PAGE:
One (hard) reason God gives us families

I’ve not yet read Rod Dreher’s new book The Little Way of Ruthie Leming, and I feel stupid for it. Frederica Mathewes-Green reviewed Little Way for the July/August Books and Culture, and it sounds like a piercing story.

Here’s my summary of Mathewes-Green’s summary. Dreher grew up in a down-home family where people were practical and rooted. Intellectual and interested in faraway things, Dreher felt alienated and apart, feelings that became real as he left home to pursue a career in journalism. His family never understood his decision and the divide grew.

When Dreher’s sister was diagnosed with cancer, Ruthie was given three months to live. Dreher flew home and the two experienced something of a reconciliation. Apologies were offered and accepted. Ruthie lived longer than expected but eventually succumbed.

Following her funeral Dreher and his wife decided to move back home to help with their nieces and his aging parents. It didn’t go as well as they imagined. Mathewes-Green:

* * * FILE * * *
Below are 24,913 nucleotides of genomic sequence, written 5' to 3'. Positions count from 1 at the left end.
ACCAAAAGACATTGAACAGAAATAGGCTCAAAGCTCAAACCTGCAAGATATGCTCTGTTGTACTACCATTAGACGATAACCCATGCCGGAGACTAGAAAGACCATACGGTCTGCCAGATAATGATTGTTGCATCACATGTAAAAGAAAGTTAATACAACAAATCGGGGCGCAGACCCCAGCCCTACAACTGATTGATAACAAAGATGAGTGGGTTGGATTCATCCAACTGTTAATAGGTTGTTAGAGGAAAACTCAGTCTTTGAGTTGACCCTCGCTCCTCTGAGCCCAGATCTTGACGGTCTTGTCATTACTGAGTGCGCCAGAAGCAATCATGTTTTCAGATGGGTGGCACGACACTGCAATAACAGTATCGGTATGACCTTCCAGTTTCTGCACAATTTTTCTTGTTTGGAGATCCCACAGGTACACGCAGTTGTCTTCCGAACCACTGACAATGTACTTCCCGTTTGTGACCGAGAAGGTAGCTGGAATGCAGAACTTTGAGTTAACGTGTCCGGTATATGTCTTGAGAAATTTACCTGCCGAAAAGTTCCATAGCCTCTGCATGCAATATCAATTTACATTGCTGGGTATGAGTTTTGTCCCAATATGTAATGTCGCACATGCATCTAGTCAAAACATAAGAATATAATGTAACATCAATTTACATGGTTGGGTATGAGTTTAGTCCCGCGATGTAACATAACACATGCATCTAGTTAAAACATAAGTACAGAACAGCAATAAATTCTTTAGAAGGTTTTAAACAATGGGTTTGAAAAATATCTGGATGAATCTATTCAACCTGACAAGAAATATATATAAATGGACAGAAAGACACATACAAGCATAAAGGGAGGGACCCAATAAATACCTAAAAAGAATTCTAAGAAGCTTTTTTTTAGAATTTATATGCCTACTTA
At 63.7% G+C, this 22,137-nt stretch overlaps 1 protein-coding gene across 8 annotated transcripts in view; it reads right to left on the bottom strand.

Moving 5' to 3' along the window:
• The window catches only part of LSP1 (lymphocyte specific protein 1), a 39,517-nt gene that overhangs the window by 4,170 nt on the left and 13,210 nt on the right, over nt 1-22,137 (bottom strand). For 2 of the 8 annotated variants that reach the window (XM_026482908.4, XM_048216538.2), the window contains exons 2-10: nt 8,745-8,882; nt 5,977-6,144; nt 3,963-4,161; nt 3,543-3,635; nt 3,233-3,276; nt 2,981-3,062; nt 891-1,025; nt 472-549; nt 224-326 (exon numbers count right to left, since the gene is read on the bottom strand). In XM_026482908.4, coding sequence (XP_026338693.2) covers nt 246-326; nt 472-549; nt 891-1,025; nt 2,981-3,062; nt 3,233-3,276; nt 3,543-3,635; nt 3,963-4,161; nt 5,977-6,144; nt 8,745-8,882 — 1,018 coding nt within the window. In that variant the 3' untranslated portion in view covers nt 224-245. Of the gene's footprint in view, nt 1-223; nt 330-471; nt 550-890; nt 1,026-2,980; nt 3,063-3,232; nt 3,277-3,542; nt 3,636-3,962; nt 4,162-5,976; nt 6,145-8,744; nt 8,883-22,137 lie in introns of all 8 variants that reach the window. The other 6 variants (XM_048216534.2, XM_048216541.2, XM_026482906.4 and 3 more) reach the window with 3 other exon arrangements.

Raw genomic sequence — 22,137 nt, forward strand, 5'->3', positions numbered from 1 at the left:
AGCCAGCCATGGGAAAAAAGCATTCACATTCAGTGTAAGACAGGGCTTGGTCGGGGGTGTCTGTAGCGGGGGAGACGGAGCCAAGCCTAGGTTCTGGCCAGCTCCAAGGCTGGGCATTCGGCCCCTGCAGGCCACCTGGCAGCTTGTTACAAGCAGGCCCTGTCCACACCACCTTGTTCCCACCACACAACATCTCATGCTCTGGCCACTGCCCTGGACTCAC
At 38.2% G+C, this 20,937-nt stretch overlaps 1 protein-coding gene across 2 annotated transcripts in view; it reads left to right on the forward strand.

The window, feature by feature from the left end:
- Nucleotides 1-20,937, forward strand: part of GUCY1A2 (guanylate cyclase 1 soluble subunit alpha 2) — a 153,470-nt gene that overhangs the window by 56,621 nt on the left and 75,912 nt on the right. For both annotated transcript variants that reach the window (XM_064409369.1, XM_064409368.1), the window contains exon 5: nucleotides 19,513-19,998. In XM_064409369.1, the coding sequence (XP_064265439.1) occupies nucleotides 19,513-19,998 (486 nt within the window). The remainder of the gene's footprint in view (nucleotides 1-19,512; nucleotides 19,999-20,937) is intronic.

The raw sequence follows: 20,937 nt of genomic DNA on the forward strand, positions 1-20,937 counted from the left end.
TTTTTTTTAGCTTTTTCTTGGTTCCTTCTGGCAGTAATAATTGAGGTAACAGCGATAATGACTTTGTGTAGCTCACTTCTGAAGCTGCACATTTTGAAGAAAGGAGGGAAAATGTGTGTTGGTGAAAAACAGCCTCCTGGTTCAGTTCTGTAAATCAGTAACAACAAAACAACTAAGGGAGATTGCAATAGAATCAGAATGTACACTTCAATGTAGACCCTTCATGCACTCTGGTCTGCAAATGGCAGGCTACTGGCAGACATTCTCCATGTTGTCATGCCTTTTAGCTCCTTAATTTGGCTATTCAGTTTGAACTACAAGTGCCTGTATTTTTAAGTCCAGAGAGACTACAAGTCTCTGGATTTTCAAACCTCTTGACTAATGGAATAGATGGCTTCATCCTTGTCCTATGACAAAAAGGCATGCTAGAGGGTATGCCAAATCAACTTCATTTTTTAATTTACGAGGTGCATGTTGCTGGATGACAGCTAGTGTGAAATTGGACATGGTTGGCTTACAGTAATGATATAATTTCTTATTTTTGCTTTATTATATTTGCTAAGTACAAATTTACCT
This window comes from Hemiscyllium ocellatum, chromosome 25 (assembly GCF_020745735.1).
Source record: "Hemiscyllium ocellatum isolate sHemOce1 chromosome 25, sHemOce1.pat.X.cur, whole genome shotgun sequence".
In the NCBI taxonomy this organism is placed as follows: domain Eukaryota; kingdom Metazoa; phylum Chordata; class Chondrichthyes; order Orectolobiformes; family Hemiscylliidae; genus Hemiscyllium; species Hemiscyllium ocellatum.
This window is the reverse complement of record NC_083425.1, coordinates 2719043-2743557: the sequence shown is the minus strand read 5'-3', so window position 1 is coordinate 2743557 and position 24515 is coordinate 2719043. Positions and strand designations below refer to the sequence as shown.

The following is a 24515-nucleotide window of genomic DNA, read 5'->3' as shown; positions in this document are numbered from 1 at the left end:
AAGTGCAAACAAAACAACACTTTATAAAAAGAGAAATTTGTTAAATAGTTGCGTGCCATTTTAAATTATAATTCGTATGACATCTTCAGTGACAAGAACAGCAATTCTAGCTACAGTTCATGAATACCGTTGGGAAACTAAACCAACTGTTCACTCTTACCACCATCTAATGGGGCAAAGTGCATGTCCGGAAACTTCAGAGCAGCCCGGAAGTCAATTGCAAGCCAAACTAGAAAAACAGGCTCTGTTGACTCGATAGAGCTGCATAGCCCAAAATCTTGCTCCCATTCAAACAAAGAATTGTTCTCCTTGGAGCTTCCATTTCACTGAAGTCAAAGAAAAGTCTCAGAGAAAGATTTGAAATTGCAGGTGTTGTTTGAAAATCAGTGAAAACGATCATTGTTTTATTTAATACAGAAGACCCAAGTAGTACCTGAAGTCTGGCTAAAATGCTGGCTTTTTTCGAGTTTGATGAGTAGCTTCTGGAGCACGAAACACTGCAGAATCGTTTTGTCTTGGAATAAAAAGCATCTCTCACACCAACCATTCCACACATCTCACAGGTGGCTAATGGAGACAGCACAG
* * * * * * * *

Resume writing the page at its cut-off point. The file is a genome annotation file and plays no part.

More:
They had trouble connecting with the younger nieces, Claire and Beckah. Some invisible barrier stood between them. One night Hannah — Ruthie’s eldest — told Rod that he should just give up that project, because it was never going to happen. All their lives mom had made sharp and mocking comments about Rod. The girls had heard too much of that to like or trust him now. Ruthie had continued saying such things even after the day when Rod had asked for her forgiveness and they’d made, he thought, a new start. . . . How could Ruthie be so kind to everybody she met, yet so unjust to her brother?

I didn’t have to underline or bracket that passage of the review. It just stared back at me from the naked page. Still does.

God gives us family to love us. That’s true, and praise him for it. But perhaps God also gives us family to teach us to love people who hurt us. It’s harder to praise him for that one. But just as necessary.

About Joel J. Miller

I'm the author of Lifted by Angels, a look at angels through the eyes of the early church. Click here for more about me or subscribe to my RSS here.

  • Susan_G1

    It sounds like a moving book. I don’t know the reasons God does what He does; I do think He gives us children to understand His love for us. But some families are so broken, I don’t understand why He puts His children in those situations. It’s not a one-answer fits all situstion.

    • Joel J. Miller

      No doubt. Some things — even very hard things — are clearly the providence of God. Other things only murkily so. God works all for good, but that doesn’t mean that all things are good.


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